BACKGROUND AND AIMS: Right aberrant hepatic ducts are an anatomic variant with clinical relevance because of the risk of injury during cholecystectomy. Treatment options for aberrant hepatic duct injuries are not standardized. This study aims to analyze the long-term results of endoscopic treatment of aberrant hepatic duct lesions.
METHODS: Patients who underwent ERCP for aberrant hepatic duct lesions were retrospectively identified. Demographic data, type of aberrant duct lesion according to the Strasberg classification, type of treatment (number of plastic stents inserted, treatment duration, and number of ERCPs), and adverse events were recorded. Follow-up was obtained by telephone contact or medical examinations.
RESULTS: Between January 1996 and March 2019, 32 patients (78% women, mean age 51.7 years) with aberrant hepatic duct injuries underwent ERCP at our Endoscopy Unit. Six patients had Strasberg type B lesions, 11 patients had type C, and 8 patients had type E5, and 7 patients had a stenosis of the aberrant duct. A mean of 3.7 biliary plastic stents per patient were used; mean treatment duration was 6.3 months. All patients with isolated aberrant duct stenosis and 1 of 6 patients (17%) with type B Strasberg lesions achieved patency. Ten of 11 patients (91%) with type C Strasberg lesions achieved duct recanalization. After a mean follow-up of 109.3 ± 61.2 months, 29 of 32 patients (91%) were asymptomatic; 1 underwent surgery for recurrent cholangitis, 1 received a new endoscopic procedure because of cholangitis, and 1 reported episodic biliary colic without an increase in liver function test values and was successfully managed with a low-fat diet.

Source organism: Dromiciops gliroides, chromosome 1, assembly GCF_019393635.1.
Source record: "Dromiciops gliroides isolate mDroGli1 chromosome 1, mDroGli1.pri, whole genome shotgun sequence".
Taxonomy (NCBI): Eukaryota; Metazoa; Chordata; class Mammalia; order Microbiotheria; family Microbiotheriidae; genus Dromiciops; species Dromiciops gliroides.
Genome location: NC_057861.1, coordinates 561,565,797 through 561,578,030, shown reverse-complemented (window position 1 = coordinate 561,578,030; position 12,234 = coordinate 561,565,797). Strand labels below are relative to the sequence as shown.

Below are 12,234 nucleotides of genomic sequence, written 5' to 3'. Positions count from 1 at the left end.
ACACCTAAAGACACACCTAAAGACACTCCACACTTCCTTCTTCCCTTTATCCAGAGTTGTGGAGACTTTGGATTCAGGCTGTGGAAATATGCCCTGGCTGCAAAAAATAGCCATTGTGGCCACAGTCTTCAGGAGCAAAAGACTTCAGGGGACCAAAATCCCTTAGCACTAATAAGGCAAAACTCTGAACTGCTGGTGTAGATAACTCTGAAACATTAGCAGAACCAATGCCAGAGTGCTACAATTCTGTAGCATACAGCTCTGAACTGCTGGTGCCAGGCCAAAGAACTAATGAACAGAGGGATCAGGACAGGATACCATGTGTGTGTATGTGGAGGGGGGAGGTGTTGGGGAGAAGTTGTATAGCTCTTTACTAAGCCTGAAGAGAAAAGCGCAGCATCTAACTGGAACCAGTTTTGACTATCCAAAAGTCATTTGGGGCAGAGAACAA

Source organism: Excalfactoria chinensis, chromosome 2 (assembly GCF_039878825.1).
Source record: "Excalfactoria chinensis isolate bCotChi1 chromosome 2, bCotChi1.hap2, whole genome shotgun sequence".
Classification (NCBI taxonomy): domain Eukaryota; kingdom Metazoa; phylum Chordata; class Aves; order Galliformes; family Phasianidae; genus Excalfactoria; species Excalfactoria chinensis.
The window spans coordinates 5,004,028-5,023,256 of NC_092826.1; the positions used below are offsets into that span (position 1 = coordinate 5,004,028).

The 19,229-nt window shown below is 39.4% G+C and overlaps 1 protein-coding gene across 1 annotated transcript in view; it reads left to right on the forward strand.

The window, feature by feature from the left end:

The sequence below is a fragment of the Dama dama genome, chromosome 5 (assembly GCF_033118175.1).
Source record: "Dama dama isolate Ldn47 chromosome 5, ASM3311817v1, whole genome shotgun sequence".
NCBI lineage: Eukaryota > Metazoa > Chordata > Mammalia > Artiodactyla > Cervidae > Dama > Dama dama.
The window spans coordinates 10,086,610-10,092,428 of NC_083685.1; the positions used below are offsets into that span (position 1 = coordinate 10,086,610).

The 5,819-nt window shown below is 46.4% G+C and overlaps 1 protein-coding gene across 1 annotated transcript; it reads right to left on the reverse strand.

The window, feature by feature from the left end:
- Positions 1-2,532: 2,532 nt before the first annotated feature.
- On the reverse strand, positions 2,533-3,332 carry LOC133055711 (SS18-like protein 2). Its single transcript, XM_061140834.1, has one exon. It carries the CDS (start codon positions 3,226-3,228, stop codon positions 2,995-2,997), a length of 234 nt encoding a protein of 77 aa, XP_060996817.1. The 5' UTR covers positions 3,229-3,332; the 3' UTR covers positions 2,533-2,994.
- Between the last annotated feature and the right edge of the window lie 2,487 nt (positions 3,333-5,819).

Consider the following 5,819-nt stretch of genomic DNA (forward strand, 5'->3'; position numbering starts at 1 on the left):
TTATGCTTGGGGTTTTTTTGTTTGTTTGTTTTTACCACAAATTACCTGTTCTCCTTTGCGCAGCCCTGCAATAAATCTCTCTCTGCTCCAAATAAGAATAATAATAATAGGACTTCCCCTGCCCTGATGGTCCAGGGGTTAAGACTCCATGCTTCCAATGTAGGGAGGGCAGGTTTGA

CONCLUSIONS: An endoscopic approach to aberrant hepatic duct lesions after cholecystectomy can be considered an effective first-line therapy.